The Lewis Mehl Study took 1046 births in two different groups, hospital births and home births. The couples were matched for age, parity, education, race and risk. What he found was that the fetal death rate was the same in both groups and there were no maternal deaths in either group. But what he did find was that the hospital group had:
• 9x’s more episiotomies, with more tearing
• 3x’s more c-sections
• 2x’s more oxytocin used
• 20x’s more forceps delivery
• 9x’s more analgesia and anesthesia used
• 6x’s more fetal distress
• 5x’s more maternal high blood pressure
• 3x’s more maternal hemorrhage
• 4x’s more infections
• 3x’s more aid for infant breathing
• 30x’s more birth injuries, including skull fracture and
After suffering through post-partum depression for much longer than was necessary, this study was of particular interest to me: "Aidan McFarlane, a British physician, notes that while 68% of hospital mothers experience postpartum depression , only 16% of home birth mothers do." (www.gentlebirth.org/ronnie/homejjg.html) This has to do with actual biochemical processes occurring in mom's body, "bonding" chemicals that are inhibited by the routine separation of mother and baby in hospitals.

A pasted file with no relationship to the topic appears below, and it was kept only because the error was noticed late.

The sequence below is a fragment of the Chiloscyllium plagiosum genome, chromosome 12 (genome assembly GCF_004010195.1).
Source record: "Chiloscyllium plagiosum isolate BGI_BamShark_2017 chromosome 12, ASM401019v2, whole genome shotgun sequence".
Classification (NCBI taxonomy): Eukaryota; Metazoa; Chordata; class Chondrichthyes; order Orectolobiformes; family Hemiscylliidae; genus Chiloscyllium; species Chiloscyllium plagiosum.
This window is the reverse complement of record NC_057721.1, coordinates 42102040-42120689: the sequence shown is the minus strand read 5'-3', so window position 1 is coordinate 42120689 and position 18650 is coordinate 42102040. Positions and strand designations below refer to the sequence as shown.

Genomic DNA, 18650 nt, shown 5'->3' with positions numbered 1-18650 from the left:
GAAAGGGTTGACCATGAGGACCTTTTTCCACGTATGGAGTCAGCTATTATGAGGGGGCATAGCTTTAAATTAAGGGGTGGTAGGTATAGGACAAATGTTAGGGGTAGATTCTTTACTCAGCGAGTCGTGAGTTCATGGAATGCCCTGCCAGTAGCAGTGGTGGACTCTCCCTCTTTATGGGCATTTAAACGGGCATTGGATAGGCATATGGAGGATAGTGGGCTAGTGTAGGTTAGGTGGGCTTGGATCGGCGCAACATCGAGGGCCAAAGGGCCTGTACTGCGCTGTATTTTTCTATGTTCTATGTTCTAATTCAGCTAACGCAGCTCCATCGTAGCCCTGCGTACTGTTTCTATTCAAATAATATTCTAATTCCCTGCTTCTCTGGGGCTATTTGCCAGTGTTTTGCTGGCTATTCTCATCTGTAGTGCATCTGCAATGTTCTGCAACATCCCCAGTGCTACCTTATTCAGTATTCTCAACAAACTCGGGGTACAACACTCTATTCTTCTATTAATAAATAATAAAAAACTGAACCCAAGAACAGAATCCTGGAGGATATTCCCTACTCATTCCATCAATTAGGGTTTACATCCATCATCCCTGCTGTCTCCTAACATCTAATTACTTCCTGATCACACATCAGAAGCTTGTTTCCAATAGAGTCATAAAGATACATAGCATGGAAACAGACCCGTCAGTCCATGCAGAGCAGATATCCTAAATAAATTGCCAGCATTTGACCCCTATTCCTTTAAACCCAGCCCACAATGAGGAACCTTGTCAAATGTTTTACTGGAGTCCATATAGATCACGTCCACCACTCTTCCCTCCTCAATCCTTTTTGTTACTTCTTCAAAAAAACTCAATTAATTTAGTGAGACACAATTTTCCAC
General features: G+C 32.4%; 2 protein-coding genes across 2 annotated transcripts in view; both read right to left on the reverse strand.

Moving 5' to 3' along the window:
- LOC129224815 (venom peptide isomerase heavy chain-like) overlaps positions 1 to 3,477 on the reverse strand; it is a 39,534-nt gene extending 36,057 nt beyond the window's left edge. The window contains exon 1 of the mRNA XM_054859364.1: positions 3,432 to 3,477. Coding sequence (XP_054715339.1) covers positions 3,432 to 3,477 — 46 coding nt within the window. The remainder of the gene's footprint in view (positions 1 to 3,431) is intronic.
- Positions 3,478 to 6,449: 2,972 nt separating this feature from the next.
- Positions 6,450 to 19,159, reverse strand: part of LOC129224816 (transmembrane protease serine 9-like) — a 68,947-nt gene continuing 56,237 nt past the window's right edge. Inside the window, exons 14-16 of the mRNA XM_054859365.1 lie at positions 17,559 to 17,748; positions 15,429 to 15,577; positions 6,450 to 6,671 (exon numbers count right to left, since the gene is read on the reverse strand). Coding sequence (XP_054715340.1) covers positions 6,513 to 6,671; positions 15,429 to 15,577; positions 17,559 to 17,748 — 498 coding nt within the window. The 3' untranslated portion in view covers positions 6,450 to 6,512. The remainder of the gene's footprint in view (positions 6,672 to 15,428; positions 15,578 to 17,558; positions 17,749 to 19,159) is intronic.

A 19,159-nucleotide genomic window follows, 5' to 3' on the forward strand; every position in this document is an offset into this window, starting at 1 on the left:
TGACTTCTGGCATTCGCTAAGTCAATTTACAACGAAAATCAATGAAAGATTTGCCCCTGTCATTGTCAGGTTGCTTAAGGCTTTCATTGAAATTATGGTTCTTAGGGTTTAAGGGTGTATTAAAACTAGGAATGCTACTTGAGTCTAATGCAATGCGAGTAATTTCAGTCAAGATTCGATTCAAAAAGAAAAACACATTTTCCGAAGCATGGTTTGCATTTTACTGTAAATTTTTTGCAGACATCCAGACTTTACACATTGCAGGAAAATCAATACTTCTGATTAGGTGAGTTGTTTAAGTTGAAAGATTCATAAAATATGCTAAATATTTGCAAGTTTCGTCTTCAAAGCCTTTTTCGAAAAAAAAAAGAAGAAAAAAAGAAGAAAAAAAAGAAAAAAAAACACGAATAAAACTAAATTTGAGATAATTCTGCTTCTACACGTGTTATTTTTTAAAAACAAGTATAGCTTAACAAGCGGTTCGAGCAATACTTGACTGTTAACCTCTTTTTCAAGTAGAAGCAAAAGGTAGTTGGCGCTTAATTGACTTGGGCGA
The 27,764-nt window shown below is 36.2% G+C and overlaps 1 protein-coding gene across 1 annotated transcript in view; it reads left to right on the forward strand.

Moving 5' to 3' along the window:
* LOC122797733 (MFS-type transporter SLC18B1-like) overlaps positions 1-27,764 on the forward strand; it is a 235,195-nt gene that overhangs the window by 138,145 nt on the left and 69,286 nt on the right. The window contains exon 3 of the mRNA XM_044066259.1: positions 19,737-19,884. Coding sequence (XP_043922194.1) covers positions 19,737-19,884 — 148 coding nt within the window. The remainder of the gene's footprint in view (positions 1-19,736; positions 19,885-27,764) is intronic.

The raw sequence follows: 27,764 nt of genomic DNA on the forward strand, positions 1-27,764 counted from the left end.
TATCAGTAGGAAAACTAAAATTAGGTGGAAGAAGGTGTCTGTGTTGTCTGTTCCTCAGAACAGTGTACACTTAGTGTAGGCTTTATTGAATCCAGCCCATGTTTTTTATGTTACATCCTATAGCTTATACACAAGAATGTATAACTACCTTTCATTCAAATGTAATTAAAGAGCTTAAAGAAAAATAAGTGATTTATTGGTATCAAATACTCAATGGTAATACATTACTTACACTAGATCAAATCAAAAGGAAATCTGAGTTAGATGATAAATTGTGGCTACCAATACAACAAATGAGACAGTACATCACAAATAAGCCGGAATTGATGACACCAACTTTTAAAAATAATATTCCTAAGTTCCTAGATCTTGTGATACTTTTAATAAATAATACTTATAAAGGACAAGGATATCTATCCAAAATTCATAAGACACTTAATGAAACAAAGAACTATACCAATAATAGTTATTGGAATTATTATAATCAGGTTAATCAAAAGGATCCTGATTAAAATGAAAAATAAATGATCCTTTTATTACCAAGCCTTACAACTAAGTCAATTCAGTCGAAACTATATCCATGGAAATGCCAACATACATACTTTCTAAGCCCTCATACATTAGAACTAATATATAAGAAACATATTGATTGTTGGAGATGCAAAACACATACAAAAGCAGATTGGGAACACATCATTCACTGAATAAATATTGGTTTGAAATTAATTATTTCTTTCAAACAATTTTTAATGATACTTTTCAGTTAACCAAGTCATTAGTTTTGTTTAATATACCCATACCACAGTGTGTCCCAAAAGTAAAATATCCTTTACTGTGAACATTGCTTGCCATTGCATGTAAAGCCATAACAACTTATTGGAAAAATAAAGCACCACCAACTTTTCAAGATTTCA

Anyone else shocked after reading those stats? This is only the tip of the iceberg, believe me. I was surprised when I first encountered this information because I think most Americans (myself included) have always assumed that we birth in hospitals because it's safer. This information has given me much pause... the more I study this stuff, though, the more it makes perfect sense. One intervention begets another until the birth process has been so tampered with that an optimally safe and normal delivery is no longer possible.
Here's an example of the snowballing effect of interventions:
Consider epidurals... "Because epidurals frequently inhibit labor, it is likely that Pitocin, a drug used to induce contractions, will be needed. Contractions caused by Pitocin are typically stronger and more painful than natural contractions, so the epidural might be increased.